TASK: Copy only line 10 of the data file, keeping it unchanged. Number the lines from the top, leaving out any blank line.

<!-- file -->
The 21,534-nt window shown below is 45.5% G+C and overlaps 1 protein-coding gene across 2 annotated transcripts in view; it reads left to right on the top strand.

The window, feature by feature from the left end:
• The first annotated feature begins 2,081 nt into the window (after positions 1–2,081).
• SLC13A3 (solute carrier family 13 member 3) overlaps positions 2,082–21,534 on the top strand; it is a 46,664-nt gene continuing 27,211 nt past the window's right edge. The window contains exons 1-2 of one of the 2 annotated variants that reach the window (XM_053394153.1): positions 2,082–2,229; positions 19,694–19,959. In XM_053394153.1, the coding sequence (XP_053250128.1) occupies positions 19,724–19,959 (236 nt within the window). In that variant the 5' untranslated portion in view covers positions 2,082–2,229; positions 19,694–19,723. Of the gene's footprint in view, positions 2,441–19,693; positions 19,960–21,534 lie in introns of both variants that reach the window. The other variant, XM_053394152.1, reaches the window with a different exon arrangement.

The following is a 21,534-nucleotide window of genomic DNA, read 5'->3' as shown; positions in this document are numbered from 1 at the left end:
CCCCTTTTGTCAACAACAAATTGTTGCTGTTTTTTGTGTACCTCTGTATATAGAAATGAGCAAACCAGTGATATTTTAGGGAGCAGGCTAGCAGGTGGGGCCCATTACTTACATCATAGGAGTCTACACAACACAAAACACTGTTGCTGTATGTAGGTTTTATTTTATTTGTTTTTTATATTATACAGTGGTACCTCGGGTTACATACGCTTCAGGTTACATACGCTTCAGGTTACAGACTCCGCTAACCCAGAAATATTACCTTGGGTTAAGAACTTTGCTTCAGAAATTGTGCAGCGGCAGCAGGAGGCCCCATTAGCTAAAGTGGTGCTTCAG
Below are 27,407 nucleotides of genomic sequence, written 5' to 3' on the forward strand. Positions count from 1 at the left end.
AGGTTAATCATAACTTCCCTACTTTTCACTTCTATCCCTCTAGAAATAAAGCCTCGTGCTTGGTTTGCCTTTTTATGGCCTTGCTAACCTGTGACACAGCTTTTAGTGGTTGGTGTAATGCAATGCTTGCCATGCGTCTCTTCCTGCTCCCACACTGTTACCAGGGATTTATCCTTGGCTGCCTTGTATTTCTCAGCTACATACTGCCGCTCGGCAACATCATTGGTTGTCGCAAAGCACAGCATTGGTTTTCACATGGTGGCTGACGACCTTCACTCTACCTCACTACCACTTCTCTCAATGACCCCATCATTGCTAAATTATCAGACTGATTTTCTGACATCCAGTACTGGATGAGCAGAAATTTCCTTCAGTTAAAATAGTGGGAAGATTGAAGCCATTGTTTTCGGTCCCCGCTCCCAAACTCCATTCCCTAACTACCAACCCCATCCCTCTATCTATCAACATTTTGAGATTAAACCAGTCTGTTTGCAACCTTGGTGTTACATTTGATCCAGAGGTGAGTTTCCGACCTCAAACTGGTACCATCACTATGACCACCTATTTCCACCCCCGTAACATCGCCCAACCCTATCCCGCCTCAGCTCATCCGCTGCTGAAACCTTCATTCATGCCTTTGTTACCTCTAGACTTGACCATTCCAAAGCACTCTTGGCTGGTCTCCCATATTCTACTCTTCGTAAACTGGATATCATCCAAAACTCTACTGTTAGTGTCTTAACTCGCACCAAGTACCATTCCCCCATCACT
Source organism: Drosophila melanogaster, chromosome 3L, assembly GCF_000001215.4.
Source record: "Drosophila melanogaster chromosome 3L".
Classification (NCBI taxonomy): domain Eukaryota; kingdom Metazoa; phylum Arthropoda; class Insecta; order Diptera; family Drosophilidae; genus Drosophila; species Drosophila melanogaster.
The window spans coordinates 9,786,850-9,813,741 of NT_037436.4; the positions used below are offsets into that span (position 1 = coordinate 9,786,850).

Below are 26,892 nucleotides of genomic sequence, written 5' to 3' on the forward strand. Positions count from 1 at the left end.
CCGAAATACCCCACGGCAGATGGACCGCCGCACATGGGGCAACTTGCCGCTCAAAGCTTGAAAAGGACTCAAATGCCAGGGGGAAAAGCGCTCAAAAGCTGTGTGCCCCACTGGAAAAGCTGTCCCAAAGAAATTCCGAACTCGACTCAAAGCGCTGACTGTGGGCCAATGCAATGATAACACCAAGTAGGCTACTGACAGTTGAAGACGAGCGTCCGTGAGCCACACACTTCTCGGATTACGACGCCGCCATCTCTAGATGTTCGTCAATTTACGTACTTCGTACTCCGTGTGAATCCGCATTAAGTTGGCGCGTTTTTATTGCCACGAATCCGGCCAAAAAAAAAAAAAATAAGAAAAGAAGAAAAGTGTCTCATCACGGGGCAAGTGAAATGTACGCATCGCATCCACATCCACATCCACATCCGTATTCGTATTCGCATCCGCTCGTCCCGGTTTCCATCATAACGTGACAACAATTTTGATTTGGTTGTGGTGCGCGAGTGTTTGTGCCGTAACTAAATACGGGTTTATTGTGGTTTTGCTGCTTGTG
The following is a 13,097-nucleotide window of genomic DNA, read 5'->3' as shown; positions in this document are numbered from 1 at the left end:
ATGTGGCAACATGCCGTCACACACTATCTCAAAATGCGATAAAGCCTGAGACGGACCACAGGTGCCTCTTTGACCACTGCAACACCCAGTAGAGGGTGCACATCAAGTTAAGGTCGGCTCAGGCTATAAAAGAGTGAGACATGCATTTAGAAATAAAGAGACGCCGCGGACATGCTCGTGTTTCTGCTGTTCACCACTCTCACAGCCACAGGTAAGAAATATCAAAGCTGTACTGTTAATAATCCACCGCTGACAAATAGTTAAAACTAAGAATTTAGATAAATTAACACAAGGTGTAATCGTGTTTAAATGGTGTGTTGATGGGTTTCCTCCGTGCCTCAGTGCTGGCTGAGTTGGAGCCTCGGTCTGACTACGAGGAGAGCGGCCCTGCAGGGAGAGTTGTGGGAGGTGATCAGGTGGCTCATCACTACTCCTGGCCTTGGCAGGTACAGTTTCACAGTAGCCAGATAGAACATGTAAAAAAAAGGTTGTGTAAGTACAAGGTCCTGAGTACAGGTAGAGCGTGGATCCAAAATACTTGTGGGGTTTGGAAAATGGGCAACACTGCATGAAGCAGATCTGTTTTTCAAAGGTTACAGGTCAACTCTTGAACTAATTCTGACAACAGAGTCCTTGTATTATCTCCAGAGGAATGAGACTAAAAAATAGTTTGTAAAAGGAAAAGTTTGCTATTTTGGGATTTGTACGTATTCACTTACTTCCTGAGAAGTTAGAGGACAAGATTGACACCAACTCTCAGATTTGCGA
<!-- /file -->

Source record: "Drosophila melanogaster chromosome 3L".